In this last election, the GOP cleaned house in the populous midwest. I don’t know the numbers for sure, but its probably now more accurate to say the GOP congressional
    delegation is centered in the midwest.

    In the last 10 years, this has been the swing area of the country. But if the the GOP holds onto the widwest with dominance, it will be more accurate to say the dems are a regional party (only holding the northeast) than saying the republicans are.

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  8. sam says:

    time will tell, my friend, time will tell.

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  9. george says:

    “Hasn’t this been predicted for some time now, that the Republicans will become a regional party?”

    Given that the electorate is split between them, if one is a regional party then the other automatically is too, unless a third party shows up.

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  10. Max Lybbert says:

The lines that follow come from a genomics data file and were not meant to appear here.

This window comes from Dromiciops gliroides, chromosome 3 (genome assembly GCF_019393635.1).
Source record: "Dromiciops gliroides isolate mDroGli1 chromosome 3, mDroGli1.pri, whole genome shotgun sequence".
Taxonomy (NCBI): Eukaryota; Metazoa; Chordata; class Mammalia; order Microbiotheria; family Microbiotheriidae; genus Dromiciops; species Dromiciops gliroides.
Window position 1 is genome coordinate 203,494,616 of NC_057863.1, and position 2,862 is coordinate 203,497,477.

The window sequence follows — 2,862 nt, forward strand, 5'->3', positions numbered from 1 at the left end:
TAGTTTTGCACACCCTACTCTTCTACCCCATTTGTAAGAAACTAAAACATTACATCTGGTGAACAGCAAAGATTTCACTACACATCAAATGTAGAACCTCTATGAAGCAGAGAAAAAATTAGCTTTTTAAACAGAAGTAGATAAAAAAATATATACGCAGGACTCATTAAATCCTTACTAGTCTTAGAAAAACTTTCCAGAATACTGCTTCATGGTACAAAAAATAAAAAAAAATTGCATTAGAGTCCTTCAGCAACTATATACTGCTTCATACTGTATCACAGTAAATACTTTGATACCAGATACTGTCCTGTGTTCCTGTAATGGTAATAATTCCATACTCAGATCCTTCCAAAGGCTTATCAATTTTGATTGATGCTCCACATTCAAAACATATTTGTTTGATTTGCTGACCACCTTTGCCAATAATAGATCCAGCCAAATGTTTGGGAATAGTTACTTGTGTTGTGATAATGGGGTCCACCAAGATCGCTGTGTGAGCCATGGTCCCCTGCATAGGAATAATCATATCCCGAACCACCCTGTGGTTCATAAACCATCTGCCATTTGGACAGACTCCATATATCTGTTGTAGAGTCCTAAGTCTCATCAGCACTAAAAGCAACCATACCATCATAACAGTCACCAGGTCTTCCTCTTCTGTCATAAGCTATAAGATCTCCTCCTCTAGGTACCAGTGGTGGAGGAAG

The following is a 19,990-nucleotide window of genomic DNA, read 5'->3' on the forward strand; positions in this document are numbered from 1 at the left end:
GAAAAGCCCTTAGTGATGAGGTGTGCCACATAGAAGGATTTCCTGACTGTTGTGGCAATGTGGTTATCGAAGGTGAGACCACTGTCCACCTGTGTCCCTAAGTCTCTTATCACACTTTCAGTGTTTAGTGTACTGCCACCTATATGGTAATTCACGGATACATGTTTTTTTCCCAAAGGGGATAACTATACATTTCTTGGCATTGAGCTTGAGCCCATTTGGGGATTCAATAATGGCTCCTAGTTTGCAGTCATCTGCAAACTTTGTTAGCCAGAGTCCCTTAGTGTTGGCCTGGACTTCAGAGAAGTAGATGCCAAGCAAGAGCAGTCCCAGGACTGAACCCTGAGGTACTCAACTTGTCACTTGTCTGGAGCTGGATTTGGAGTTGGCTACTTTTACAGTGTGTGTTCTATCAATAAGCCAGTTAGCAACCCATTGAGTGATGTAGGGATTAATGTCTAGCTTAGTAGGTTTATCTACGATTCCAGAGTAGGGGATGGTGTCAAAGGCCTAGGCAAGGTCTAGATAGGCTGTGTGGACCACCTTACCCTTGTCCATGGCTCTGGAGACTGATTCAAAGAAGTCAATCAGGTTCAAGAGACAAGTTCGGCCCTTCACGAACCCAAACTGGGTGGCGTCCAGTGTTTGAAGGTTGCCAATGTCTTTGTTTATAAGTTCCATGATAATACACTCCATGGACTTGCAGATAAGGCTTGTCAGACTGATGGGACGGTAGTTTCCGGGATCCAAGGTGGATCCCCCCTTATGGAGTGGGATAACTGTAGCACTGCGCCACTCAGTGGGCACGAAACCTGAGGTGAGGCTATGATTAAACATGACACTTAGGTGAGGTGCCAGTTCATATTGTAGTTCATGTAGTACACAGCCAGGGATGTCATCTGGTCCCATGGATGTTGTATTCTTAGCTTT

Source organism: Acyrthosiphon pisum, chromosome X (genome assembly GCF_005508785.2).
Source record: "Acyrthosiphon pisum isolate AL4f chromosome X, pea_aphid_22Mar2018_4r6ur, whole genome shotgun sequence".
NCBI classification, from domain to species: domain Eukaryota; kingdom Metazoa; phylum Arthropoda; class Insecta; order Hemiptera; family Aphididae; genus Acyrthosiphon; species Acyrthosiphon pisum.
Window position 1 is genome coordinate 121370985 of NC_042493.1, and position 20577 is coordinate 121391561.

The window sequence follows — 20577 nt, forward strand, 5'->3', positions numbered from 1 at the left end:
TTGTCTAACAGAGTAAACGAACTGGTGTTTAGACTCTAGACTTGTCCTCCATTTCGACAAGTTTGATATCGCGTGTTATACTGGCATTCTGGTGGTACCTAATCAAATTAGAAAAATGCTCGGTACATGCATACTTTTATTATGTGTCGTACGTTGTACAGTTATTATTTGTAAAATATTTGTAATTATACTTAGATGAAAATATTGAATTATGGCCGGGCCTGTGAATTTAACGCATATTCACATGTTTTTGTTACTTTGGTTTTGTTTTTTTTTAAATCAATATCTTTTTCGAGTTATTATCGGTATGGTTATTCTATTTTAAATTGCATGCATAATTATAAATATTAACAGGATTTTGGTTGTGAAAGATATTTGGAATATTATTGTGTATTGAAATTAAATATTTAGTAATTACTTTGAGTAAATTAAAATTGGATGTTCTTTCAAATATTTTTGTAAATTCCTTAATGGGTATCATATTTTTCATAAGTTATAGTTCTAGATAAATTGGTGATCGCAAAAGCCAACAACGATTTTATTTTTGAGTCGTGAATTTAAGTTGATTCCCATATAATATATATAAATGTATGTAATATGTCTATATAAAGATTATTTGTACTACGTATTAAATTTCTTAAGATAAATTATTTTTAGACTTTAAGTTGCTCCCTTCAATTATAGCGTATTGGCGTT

Hasn’t this been predicted for some time now, that the Republicans will become a regional party?

    I only ever heard the prediction after President Obama was elected. And every serious commenter has taken back the prediction based on the November 2 election results. Do you honestly look at the map ( http://electoral-vote.com/ ) and say “the Democrats have never been stronger!”?

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  11. Max Lybbert says:

    The Northeastern Rockefeller Republican all but disappeared when Northeastern liberals realized that Rockefeller Republicans still voted to put Newt Gingrich in charge of the House or Bob Dole in charge of the Senate. If you’re left of center and you have a choice between a Democrat and a Democrat lite why pick the Democrat lite?

    Likewise, right of center Southerners have realized that Dixiecrat Republican-lite candidates still vote to put Pelosi in charge of the House and Reid in charge of the Senate. It’s hardly a surprise that they’re changing party allegiences.

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  12. Max Lybbert says:

    Besides, the Democratic Party, by and large, doesn’t want any Zell Millers nowadays.